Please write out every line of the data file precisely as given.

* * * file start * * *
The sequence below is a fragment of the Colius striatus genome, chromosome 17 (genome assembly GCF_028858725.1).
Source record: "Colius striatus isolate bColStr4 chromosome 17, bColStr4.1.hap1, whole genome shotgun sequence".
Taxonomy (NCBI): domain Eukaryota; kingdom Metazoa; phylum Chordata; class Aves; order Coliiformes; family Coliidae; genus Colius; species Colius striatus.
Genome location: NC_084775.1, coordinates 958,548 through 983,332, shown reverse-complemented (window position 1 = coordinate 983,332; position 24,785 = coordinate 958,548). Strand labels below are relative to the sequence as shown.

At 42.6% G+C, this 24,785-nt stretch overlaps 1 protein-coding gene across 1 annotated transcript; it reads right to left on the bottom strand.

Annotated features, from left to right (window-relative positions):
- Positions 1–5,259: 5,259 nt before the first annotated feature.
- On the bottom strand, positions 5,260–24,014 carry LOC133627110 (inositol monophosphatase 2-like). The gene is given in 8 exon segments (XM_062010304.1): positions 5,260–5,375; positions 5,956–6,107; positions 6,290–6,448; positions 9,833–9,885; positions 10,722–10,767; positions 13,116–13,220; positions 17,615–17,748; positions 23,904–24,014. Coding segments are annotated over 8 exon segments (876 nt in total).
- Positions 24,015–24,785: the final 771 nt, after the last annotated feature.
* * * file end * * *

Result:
The sequence below is a fragment of the Colius striatus genome, chromosome 17 (genome assembly GCF_028858725.1).
Source record: "Colius striatus isolate bColStr4 chromosome 17, bColStr4.1.hap1, whole genome shotgun sequence".
Taxonomy (NCBI): domain Eukaryota; kingdom Metazoa; phylum Chordata; class Aves; order Coliiformes; family Coliidae; genus Colius; species Colius striatus.
Genome location: NC_084775.1, coordinates 958,548 through 983,332, shown reverse-complemented (window position 1 = coordinate 983,332; position 24,785 = coordinate 958,548). Strand labels below are relative to the sequence as shown.

At 42.6% G+C, this 24,785-nt stretch overlaps 1 protein-coding gene across 1 annotated transcript; it reads right to left on the bottom strand.

Annotated features, from left to right (window-relative positions):
- Positions 1–5,259: 5,259 nt before the first annotated feature.
- On the bottom strand, positions 5,260–24,014 carry LOC133627110 (inositol monophosphatase 2-like). The gene is given in 8 exon segments (XM_062010304.1): positions 5,260–5,375; positions 5,956–6,107; positions 6,290–6,448; positions 9,833–9,885; positions 10,722–10,767; positions 13,116–13,220; positions 17,615–17,748; positions 23,904–24,014. Coding segments are annotated over 8 exon segments (876 nt in total).
- Positions 24,015–24,785: the final 771 nt, after the last annotated feature.